TAMPA — Two months after the final fireworks and confetti drop, the Tampa Bay Super Bowl Host Committee is about to shut down its offices at Raymond James Stadium.
The closing comes with a final announcement about the game's impact on local schools, business development and environmental programs.
Among the statistics released Monday: More than 130 local minority- and woman-owned businesses received Super Bowl-related contracts worth more than $3.96 million.
Curtis Stokes, chairman of the host committee's community outreach subgroup, said that in 2001, only 100 minority and woman-owned businesses won Super Bowl contracts worth $2.1 million.
"It's a whole lot better," Stokes said. "The best thing about it is when people like Rose Saxton from Urban Culinary Cuisine runs up to you and starts to cry because she got the opportunity to participate in the NFL Tailgate Party. That's awesome. That's what it's all about."
Stokes attributed the increase in minority contracts to a growing number of businesses that can handle the work.
Other bragging points:
• The NFL Environmental Program collected more than 34 tons of recyclable materials. More than $200,000 in office supplies, decor and building materials was donated to local nonprofit organizations, and 65,000 pounds of prepared food were collected from various Super Bowl events and donated to local food banks and charities.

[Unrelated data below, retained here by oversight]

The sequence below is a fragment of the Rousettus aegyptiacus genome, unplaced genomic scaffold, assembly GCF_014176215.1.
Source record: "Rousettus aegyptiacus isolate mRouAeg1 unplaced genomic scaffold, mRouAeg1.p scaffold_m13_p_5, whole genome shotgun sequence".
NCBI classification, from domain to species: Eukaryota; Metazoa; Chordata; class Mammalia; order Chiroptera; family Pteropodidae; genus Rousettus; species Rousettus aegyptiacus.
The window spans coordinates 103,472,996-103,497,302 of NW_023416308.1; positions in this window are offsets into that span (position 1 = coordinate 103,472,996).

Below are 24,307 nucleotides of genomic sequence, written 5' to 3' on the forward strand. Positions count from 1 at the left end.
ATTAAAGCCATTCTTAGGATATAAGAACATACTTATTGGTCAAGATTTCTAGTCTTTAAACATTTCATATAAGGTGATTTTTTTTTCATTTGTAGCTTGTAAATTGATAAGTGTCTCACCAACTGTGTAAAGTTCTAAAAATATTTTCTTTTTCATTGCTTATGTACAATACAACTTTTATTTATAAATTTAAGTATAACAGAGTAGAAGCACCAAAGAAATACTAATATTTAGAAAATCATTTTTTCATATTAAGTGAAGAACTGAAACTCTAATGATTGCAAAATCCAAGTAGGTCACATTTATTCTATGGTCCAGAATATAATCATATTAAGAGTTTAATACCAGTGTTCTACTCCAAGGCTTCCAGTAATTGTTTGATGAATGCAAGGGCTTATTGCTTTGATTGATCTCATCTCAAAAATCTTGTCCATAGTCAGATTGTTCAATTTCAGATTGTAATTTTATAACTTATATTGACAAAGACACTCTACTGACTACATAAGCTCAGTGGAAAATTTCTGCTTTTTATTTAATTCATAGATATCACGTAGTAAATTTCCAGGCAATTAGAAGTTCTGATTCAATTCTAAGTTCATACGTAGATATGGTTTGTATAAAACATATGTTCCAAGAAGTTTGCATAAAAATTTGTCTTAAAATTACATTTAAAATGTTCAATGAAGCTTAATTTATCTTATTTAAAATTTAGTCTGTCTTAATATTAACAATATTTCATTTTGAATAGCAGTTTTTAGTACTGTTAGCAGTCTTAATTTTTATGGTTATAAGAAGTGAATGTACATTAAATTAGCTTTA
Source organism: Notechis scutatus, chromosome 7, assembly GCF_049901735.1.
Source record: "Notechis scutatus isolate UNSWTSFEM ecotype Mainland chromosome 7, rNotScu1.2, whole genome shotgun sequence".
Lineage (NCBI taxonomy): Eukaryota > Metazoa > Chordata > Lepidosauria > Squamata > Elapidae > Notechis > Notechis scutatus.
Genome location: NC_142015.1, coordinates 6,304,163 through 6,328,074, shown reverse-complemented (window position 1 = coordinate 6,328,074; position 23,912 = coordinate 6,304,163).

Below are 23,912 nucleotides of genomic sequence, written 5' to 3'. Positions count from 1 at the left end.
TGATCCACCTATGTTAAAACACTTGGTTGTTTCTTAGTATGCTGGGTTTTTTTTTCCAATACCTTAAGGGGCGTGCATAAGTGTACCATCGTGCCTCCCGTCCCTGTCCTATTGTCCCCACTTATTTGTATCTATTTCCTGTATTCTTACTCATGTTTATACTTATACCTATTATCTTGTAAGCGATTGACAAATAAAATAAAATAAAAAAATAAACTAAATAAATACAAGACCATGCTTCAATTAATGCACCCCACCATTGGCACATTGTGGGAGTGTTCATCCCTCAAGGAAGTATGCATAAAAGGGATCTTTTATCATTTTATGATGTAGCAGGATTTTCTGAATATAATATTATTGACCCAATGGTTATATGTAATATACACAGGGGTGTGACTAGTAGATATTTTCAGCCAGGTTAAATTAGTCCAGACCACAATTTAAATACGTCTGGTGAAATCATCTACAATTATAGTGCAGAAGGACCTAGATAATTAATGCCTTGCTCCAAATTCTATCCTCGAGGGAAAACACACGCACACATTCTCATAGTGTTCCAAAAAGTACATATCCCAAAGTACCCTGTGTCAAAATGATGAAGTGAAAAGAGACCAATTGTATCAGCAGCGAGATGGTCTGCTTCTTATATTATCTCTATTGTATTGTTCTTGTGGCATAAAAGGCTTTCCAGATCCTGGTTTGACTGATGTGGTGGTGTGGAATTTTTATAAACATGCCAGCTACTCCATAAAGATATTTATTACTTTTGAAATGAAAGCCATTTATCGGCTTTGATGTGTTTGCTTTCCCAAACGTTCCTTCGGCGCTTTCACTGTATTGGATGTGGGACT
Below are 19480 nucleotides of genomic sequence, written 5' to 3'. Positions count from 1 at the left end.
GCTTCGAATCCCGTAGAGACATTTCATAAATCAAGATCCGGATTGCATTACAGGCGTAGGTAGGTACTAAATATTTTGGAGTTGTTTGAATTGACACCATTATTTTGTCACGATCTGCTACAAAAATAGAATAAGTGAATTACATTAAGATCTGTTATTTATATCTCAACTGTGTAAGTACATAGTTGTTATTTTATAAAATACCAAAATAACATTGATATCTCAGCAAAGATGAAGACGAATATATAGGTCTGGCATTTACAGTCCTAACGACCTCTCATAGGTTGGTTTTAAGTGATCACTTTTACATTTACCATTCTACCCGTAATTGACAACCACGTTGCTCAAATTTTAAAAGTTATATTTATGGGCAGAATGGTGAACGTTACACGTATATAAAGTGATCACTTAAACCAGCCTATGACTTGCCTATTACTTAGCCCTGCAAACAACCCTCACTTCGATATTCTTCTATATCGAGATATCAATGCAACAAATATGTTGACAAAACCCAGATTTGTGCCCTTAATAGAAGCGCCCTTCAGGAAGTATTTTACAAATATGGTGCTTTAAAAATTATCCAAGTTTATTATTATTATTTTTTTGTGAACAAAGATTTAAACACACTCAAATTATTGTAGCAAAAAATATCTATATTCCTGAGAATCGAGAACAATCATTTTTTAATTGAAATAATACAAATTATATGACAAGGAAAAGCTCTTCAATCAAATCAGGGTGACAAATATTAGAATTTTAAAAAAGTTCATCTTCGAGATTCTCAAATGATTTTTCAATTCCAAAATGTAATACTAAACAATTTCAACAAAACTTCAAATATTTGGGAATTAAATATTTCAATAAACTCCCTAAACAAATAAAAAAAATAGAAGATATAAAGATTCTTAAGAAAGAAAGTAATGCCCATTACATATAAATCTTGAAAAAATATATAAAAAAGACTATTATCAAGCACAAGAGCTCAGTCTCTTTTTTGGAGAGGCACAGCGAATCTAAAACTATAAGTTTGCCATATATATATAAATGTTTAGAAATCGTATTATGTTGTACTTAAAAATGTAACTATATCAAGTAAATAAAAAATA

• The NFL planted about 2,000 trees in 26 locations throughout the Tampa Bay area.
• More than 100 schools participated in the Super Kids Super Sharing program, donating more than 48,000 books and pieces of sports equipment. The items have been distributed to more than 55 schools and charitable organizations.
• The NFL donated $1 million to expand youth education town centers in East Tampa. The centers also received a boost with a $150,000 donation from the Glazer Family Foundation for a sports field and fitness trail, and a $100,000 contribution from the Patel Conservatory for music, dance, theatre and multimedia classes at the YET centers.
"The Super Bowl is a lot more than just a game," said Reid Sigmon, executive director of the host committee, and the only one of 12 staff members who will remain on board after today. "All of these activities show the impact the Super Bowl had and the legacy it will have, not only in terms of school outreach and environmental programs but also business development."
Sigmon said more than half of the host committee staffers had lined up jobs. But he doesn't know what he'll do next.
"I've had a few conversations," he said.
This marked Sigmon's first time as executive director for a Super Bowl. He came to Tampa from Cleveland, where he was director of stadium development and events for the Cleveland Browns. He was director of operations for Tampa's 2001 Super Bowl and vice president of operations for the game played in Jacksonville in 2005.
Janet Zink can be reached at firstname.lastname@example.org or (813) 226-3401.